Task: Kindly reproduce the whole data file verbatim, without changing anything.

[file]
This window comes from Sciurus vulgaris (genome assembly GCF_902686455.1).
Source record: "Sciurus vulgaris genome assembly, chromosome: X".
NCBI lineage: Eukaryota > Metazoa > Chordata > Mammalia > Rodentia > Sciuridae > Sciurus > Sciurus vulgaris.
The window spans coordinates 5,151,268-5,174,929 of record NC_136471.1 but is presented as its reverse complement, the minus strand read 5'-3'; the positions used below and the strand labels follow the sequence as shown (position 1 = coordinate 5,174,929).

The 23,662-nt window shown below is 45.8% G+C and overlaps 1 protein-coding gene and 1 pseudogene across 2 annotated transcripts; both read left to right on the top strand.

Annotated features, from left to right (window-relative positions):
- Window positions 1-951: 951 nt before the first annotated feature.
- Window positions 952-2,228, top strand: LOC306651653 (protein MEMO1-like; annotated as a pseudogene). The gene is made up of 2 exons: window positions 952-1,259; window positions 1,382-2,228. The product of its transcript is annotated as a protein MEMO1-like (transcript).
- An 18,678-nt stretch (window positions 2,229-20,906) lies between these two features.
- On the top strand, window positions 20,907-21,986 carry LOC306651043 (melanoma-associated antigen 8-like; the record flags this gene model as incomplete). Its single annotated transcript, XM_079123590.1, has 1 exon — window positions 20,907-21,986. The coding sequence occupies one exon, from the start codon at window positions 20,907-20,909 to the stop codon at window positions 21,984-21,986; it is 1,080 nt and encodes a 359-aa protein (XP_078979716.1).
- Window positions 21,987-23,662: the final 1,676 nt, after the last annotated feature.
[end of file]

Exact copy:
This window comes from Sciurus vulgaris (genome assembly GCF_902686455.1).
Source record: "Sciurus vulgaris genome assembly, chromosome: X".
NCBI lineage: Eukaryota > Metazoa > Chordata > Mammalia > Rodentia > Sciuridae > Sciurus > Sciurus vulgaris.
The window spans coordinates 5,151,268-5,174,929 of record NC_136471.1 but is presented as its reverse complement, the minus strand read 5'-3'; the positions used below and the strand labels follow the sequence as shown (position 1 = coordinate 5,174,929).

The 23,662-nt window shown below is 45.8% G+C and overlaps 1 protein-coding gene and 1 pseudogene across 2 annotated transcripts; both read left to right on the top strand.

Annotated features, from left to right (window-relative positions):
- Window positions 1-951: 951 nt before the first annotated feature.
- Window positions 952-2,228, top strand: LOC306651653 (protein MEMO1-like; annotated as a pseudogene). The gene is made up of 2 exons: window positions 952-1,259; window positions 1,382-2,228. The product of its transcript is annotated as a protein MEMO1-like (transcript).
- An 18,678-nt stretch (window positions 2,229-20,906) lies between these two features.
- On the top strand, window positions 20,907-21,986 carry LOC306651043 (melanoma-associated antigen 8-like; the record flags this gene model as incomplete). Its single annotated transcript, XM_079123590.1, has 1 exon — window positions 20,907-21,986. The coding sequence occupies one exon, from the start codon at window positions 20,907-20,909 to the stop codon at window positions 21,984-21,986; it is 1,080 nt and encodes a 359-aa protein (XP_078979716.1).
- Window positions 21,987-23,662: the final 1,676 nt, after the last annotated feature.